ItemExamining the effects of BRAF, MEK and CDK4/6 inhibition on anti-tumor immunity in BRAFV600 melanomaLelliott, Emily Jane ( 2020)The recent advent of targeted and immune-based therapies has revolutionized the treatment of melanoma, and transformed outcomes for patients with metastatic disease. However, the mechanisms underpinning the clinical efficacy of these approaches are still being elucidated. The majority of patients develop resistance to the current standard-of-care targeted therapy, dual BRAF and MEK inhibition (BRAFi+MEKi), prompting evaluation of a new combination incorporating a CDK4/6 inhibitor. Based on promising preclinical data, combined BRAF, MEK and CDK4/6 inhibition (triple therapy) has recently entered clinical trials for the treatment of BRAFV600 melanoma. Interestingly, while BRAFi+MEKi therapy was initially developed on the basis of potent tumor-intrinsic effects, it was later discovered to have significant immune-potentiating activity. Recent studies have also identified immune-related impacts of CDK4/6 inhibition, though these are less well defined and appear to be both immune-potentiating and immune-inhibitory. BRAFV600 melanoma patients are also eligible for immunotherapies, and hence the immunomodulatory activity of these targeted inhibitors makes first-line treatment decisions complex. The aim of this thesis was to examine the immunomodulatory effects of BRAF, MEK and CDK4/6 inhibition, with an ultimate goal of providing critical information to aid in the clinical management of BRAFV600 melanoma patients. Examining mechanisms of the immunomodulatory effects of targeted therapies requires preclinical mouse models of melanoma that are both immunogenic, and harbor the oncogenic drivers targeted by the therapies being evaluated. To address this, we developed a novel immunogenic BrafV600ECdkn2a-/-Pten-/- melanoma mouse model, called YOVAL1.1. YOVAL1.1 tumors are transplantable in immunocompetent mice and amenable to standard-of-care melanoma therapies, including BRAFi+MEKi and immune checkpoint blockade. This, coupled with the Cdkn2a status, which infers some sensitivity to CDK4/6 inhibitors, makes this an ideal preclinical model to evaluate the immunomodulatory effects of the triple therapy. Using this model, we demonstrated that triple therapy promotes durable tumor control through tumor-intrinsic mechanisms, while promoting immunogenic cell death and T cell infiltration. However, despite this, tumors treated with triple therapy were unresponsive to immune checkpoint blockade. Flow cytometric and single cell RNA-seq analyses of tumor infiltrating immune populations revealed that triple therapy markedly depleted pro-inflammatory macrophages and cross priming CD103+ dendritic cells, the absence of which correlated with poor overall survival and clinical responses to immune checkpoint blockade in melanoma patients. Indeed, immune populations isolated from tumors of mice treated with triple therapy failed to stimulate T cell responses ex vivo. Hence, while combined BRAF, MEK and CDK4/6 inhibition demonstrated favorable tumor-intrinsic activity, these data suggest that collateral effects on tumor-infiltrating myeloid populations may impact on anti-tumor immunity. Several recent studies have reported immune-potentiating effects of CDK4/6 inhibition, and subsequent synergy with immune checkpoint blockade. However, T cells are the primary target of these immunotherapies, and an understanding of the direct effects of CDK4/6 inhibition on this cellular subset was lacking. In this thesis, using integrated epigenomic, transcriptomic and single cell CITE-seq analyses, we identified a novel role for CDK4/6 in regulating T cell fate. Specifically, we demonstrated that CDK4/6 inhibition promoted the phenotypic and functional acquisition of T cell memory. Genome-wide CRISPR/Cas9 screening and phospho-proteomics revealed that memory formation in response to CDK4/6 inhibition was cell intrinsic and required RB. Pre-conditioning human CAR T cells with a CDK4/6 inhibitor enhanced their persistence and tumor control, and clinical treatment with a CDK4/6 inhibitor promoted expansion of memory T cells in a melanoma patient, priming a response to immune checkpoint blockade. Collectively these findings highlight the multi-faceted immunomodulatory activity of BRAF, MEK and CDK4/6 inhibition. The addition of a CDK4/6 inhibitor to dual BRAFi+MEKi led to the depletion of intratumoral myeloid subsets that may be critical for supporting a therapeutically beneficial T cell response. In contrast, as an individual therapy, CDK4/6 inhibition promoted effector and memory T cell activity, suggesting that, with optimal scheduling to prevent myeloid depletion, CDK4/6 inhibitors may be used to enhance and prolong BRAFi/MEKi-induced anti-tumor T cell immunity. Defining the mechanisms that underpin the clinical efficacy of these available therapies is a critical step forward in optimising novel combination and scheduling approaches to combat melanoma and improve patient outcomes.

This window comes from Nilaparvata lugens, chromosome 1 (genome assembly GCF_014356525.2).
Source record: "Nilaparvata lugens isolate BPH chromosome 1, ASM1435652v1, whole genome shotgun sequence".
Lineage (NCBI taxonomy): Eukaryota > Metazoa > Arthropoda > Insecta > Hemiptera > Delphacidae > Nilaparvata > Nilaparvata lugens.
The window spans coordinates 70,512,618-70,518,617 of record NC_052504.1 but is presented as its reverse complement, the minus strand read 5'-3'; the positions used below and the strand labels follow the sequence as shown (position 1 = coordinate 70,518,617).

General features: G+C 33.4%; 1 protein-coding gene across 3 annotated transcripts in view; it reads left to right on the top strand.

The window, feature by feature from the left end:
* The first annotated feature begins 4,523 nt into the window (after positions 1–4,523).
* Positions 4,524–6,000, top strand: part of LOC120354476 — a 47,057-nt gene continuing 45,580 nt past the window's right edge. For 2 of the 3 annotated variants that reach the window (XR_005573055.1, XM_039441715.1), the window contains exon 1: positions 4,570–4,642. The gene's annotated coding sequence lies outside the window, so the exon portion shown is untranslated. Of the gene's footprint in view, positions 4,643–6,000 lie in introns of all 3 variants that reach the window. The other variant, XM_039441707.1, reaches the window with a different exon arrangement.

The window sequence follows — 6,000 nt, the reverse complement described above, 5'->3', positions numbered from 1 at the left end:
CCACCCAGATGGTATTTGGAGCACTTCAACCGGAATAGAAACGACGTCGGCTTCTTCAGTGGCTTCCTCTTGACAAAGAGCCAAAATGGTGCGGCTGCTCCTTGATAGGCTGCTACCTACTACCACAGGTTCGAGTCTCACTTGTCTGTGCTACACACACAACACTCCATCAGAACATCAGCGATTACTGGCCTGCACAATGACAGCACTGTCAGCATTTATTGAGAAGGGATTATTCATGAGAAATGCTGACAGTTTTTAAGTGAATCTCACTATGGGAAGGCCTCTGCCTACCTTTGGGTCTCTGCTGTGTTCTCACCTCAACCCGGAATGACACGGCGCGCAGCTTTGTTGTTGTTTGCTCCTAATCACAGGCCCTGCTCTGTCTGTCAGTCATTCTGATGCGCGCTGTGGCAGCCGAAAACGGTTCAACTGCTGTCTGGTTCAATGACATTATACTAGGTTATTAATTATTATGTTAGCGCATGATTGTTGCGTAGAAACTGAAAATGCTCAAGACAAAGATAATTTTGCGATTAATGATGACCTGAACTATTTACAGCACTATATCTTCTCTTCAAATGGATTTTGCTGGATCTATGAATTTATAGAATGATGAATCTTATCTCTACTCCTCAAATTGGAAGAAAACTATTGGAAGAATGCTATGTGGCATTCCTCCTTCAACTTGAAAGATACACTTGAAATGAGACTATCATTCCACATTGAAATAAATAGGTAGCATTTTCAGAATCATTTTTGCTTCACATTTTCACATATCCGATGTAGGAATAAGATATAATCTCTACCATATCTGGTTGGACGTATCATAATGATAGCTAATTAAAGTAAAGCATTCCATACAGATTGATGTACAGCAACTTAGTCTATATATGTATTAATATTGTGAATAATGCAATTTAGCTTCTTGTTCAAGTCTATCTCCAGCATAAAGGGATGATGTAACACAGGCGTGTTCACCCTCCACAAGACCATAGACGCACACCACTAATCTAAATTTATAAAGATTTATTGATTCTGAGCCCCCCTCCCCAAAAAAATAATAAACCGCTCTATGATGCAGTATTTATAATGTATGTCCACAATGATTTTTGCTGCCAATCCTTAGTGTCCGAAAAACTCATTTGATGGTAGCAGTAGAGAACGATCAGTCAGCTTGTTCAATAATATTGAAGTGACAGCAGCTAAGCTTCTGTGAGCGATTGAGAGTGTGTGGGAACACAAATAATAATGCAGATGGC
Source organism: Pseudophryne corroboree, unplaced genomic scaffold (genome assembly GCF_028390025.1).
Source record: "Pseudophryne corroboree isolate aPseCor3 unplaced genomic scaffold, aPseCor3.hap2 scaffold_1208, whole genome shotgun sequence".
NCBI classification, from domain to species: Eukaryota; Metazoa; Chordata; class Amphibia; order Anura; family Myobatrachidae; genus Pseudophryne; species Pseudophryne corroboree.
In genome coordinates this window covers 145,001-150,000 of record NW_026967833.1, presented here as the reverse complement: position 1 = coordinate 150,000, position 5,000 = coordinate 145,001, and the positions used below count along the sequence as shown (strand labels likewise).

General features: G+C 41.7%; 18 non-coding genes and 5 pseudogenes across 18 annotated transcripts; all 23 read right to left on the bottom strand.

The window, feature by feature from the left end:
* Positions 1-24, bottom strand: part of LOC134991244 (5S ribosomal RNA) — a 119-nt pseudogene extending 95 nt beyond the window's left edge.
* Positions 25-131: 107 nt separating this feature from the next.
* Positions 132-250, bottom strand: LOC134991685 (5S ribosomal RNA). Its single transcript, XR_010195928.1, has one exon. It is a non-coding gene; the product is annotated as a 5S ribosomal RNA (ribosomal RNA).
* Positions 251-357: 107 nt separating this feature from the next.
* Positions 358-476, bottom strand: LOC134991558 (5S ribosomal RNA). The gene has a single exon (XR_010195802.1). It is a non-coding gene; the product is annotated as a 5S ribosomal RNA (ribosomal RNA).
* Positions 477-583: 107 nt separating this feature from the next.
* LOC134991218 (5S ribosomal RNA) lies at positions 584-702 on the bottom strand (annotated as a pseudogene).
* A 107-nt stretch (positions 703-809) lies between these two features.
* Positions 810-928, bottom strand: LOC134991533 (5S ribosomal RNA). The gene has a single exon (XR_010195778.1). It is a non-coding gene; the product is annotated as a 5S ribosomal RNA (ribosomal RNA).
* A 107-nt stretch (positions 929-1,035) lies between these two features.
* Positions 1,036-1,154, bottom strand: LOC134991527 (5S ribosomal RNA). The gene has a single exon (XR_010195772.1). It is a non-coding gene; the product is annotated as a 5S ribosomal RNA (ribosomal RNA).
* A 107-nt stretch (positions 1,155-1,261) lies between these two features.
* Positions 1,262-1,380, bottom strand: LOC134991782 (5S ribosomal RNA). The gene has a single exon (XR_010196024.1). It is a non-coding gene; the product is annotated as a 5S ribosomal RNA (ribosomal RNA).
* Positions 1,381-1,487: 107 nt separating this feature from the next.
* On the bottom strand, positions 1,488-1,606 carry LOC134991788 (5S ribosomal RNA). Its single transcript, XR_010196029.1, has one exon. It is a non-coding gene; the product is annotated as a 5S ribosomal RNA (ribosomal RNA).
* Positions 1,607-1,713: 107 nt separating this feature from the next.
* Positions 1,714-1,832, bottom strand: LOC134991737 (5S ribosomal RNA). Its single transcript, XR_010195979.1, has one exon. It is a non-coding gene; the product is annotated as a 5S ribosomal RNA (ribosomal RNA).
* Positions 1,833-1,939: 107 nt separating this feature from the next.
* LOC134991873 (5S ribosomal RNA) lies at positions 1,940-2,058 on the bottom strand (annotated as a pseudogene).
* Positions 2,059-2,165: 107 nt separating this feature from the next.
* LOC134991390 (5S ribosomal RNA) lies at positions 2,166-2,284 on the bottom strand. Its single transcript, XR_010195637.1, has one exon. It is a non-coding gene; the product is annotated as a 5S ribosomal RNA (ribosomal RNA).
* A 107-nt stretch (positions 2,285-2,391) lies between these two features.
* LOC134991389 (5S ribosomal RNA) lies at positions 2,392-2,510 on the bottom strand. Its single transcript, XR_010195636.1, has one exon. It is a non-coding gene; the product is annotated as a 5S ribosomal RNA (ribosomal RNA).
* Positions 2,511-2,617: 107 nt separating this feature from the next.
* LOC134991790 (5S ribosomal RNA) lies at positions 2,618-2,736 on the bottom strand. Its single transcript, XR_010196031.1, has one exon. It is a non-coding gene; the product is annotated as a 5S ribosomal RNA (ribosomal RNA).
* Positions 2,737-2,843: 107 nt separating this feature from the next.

ItemStudy of the immunomodulatory effects of radiation therapy in solid cancersSia, Joseph Ikin ( 2020)Radiation therapy (RT) has evolved over more than a century into a well-established, highly sophisticated and major cancer treatment modality today. A paradigm shift that has occurred within the last two decades is the growing understanding that RT can induce host immune responses that contribute to tumour control, beyond direct radiation-induced cytotoxicity. Contemporaneously, the advent of modern cancer immunotherapy such as immune checkpoint inhibitors has revolutionised the field of oncology and highlighted the potential of harnessing the immune system to suppress and eradicate tumours. Inevitably, resistance to cancer immunotherapy has also brought into focus immunological barriers that preclude cancer immunity. In this context, an increasing body of pre-clinical and clinical studies substantiate the use of RT as a unique candidate to complement cancer immunotherapy in non-overlapping mechanisms to overcome such barriers. However, instruction on the optimal integration of RT and cancer immunotherapy is scarce. For the radiation oncologist, an outstanding gap in knowledge is how radiation dose-fractionation influences the immunomodulatory effects of RT and its synergy with cancer immunotherapy. In this PhD project, mouse models of solid cancer were used to systematically interrogate this question by employing a series of rationally selected radiation dose-fractionation regimens to dissect the immunological impact of dose per fraction (DPF) from that of total dose, as represented by biological effective dose (BED). In orthotopic AT3-OVA mammary carcinomas, radiation-induced CD8+ T cell responses were found to be regulated by radiation DPF, rather than BED. By contrast, radiation-induced natural killer (NK) cell responses in the same tumours were independent of radiation DPF but required a sufficient BED. Mechanistic investigations examining the cellular and transcriptional changes in AT3-OVA tumours evoked by radiation demonstrated that the differential regulation of anti-tumour immune responses by radiation DPF and BED was not primarily dictated by differences in tumour cell-intrinsic immunogenicity, but rather by the effector and suppressor dynamics in the tumour immune microenvironment, of which regulatory T cells played a central role. Furthermore, cross-examination of subcutaneously implanted MC38 colon carcinomas and publicly available transcriptomic data of human cancers pre- and post-RT suggested that radiation-induced immune responses are also significantly shaped by the tumour type. Lastly, the impact of radiation dose-fractionation on the anti-tumour activity of immune checkpoint inhibitors targeting the adaptive and innate immune arms was examined in AT3-OVA tumours, confirming the corollary that RT and immune checkpoint inhibitors do not universally synergise, but require selection of radiation regimens and checkpoint targets that are predicated on biological rationale. Overall, this PhD project represents a comprehensive side-by-side pre-clinical study of the effects of radiation dose-fractionation on host anti-tumour immune responses. Results presented herein contribute towards a clearer understanding of this complex and clinically urgent question. More broadly, insights from this project will help guide the refashioning of RT into an exciting key adjunct in the immuno-oncology era.